I heard her singing, heard the drums banging and the rattles rattling, and heard voices joining the songs, but the rain was so loud, and the thunder so uproarious that I couldn’t understand any of the words being sung or chanted.
All I could do was sit on the earth, listen as the rains bore down, and watch as each of us disappeared into the thickening steam.
The first words I latched on to came not from the Shamanista, but from my own panicked mind. The Shamanista poured water on the glowing red rocks, hissing steam and heat into our faces and onto our bodies. As the steam billowed up, we began to sweat profusely in the closed-in burning air.
I wondered if I could do it – sit in the dark and sweat and breathe slowly for hours while the hut got hotter. The inside of the enclosure barely held the14 of us women, sitting cross-legged knee-to-sweaty-knee on tarps placed on the damp ground.
My jewelry burned on my fingers. My hair felt as if it might combust. The steam was blinding and I couldn’t see but a faint outline of the woman next to me. As the heat burned our lips and stung our eyes and filled our lungs, the rainwaters from outside began to puddle in.
We were so many and the space so small, dark, and low, that there was no space to scoot to and avoid the deepening puddles we were now sitting in. My next thought was annoyance because I didn’t want to sit in rainwater for the next 2 hours.
My mind turned it up – judging, criticizing, and complaining.
But after a few deep breaths, I realized the flap of the hut was just 4 feet away. If I needed to, I told myself, I could scramble hands and knees towards it and escape to fresh air at any time. This thought brought calm.
As the waters inside the hut rose higher, I also realized that even though rain in stormy Nicaragua is not cold, it still gifted us a welcomed cooling amongst the heavy breathless heat we were stifled within.
The earth turned to mud underneath us and the waters outside crept in and rose higher as the rain beat down from above. The entire time, the Shamanista kept banging her drums and singing her songs. Through the steam, I could see none of her and through the storm, I could hear very little.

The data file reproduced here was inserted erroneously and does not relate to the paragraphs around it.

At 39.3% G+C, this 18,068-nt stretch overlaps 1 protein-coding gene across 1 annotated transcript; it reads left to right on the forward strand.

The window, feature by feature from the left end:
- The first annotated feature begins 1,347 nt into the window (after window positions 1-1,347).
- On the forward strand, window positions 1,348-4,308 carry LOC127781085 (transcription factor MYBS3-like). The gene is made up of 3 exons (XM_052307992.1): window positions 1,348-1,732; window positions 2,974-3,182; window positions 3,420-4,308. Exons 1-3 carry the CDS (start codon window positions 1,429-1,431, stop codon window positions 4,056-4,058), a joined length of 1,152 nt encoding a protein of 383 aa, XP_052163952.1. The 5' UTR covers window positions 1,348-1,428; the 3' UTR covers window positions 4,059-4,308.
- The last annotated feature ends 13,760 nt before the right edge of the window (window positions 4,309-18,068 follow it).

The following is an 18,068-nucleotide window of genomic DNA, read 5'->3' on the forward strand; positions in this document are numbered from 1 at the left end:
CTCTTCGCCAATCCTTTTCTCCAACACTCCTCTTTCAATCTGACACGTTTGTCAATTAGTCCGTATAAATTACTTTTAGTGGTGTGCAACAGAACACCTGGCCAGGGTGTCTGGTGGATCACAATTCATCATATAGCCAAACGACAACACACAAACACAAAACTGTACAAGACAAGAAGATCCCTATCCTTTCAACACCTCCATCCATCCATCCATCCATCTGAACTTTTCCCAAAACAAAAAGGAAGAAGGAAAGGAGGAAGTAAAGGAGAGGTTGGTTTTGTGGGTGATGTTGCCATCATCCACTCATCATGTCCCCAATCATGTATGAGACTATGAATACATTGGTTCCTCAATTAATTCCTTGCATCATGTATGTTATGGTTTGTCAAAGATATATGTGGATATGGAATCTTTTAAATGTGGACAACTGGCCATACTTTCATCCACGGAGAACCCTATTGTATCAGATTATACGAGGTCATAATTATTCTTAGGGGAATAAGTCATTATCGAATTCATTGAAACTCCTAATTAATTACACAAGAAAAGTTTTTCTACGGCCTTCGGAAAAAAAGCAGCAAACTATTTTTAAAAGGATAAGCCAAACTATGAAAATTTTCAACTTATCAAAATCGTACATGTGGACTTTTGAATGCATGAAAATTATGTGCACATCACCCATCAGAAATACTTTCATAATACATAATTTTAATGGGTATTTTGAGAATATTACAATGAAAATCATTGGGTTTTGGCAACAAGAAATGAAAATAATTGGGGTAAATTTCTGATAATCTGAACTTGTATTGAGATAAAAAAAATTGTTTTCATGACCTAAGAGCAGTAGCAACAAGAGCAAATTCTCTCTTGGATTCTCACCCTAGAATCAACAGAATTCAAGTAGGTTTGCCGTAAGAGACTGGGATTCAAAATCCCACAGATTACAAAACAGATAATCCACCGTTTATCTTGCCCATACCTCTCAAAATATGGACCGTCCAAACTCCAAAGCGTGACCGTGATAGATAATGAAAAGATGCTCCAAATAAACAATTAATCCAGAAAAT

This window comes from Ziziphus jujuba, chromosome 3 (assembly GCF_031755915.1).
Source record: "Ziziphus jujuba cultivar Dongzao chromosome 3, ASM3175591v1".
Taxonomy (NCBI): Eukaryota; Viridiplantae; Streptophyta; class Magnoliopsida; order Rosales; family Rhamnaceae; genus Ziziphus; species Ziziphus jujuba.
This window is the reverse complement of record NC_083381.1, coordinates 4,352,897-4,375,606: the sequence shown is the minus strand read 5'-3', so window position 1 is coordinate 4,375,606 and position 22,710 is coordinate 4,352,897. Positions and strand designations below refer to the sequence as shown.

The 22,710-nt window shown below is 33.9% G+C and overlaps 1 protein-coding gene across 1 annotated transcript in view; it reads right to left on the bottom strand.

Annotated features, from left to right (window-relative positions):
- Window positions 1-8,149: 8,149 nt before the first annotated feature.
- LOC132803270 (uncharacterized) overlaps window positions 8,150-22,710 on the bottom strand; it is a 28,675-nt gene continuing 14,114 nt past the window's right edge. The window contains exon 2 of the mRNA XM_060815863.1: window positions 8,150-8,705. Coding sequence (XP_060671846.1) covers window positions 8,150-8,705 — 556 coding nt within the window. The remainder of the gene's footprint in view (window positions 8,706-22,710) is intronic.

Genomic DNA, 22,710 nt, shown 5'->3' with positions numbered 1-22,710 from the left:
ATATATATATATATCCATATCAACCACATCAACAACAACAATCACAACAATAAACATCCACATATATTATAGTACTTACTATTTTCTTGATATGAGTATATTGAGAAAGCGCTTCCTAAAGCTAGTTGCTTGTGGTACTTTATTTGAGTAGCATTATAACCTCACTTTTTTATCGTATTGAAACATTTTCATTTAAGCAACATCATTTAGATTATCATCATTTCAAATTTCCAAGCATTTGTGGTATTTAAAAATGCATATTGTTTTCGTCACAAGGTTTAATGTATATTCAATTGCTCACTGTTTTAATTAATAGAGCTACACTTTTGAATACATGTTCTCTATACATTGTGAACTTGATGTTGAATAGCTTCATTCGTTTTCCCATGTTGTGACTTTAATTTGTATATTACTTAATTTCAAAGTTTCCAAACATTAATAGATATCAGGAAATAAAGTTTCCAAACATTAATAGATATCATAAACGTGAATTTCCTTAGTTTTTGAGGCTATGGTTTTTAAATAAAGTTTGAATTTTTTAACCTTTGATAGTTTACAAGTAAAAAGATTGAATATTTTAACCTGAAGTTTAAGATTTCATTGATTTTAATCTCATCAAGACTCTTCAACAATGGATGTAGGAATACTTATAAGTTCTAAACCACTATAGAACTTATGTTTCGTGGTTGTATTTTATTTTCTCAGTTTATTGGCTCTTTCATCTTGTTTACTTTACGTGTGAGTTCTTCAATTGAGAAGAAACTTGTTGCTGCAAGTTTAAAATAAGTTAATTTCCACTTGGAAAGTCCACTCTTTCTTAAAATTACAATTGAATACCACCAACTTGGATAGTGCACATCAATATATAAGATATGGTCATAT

But I began to feel it.
My mind ran amok with panicked chatter, but as the steam filled every space of breath, and the ground turned to sea beneath us, and my ears filled with thunder and deafening rain, my heart expanded past my fearful mind.
I remembered my intention for joining this ceremony. It had been to move myself from my mind and live more in my heart. My mind is sharp, but it also harbors fear. Often choices I make stem from a mind stuck in the spin cycle of over-worry and overthinking.
My heart is where I truly seek to live. When I write well, it’s from my heart. When I teach or coach others in ways that create a positive shift for them, it’s always from my heart. My heart is where I find flow, peace, connection, trust, and joy.
But I struggle some days (and nights, often) to shift my sense of self from a mind in overdrive into the calm, assured center of my heart.
In the hut, my mind wanted to seek an escape route, it wanted to judge and complain. But as I quieted my mind in the blinding steam, I began to feel that it was my heart that was on fire and wanted to stay.
Sweat rolled down my face and neck, and every small movement burned. But when I stilled my mind, then I could feel what I came there to feel.
I was choosing to stay with the ceremony as my heart wanted, not flee or criticize like my mind sought to do. It wasn’t words or stories that connected me to the ceremony, but the rain, the fire, the earth, and the air.
My heart was connected to that stormy, sweaty, steamy moment.
So much so, that when the rainwaters finally won the war with the fiery stones and cooled our temazcal to a natural end, I wished there was a place where both fire and water could co-exist.
I would have stayed in the hut even longer. As long as it took to burn up my derailing fears, my shortsighted judgments, my pointless frustrations, my empty worries. I would feel more fully alive, more genuinely connected living from my strong, beating heart.
Afterward, one by one we exited the flooded tent, our footsteps splashing into the muddied, flooded grass. The rain kept falling, but it felt different now. We felt peace.
Maybe we don’t all need traditional Mexican sweat lodge ceremonies to reconnect us to our heart center.
But rituals that invite self-awareness and healing can be the most transformative thing to help us realign if we find ourselves living too much from a fear-based mind, and seek to live from the truth in our hearts.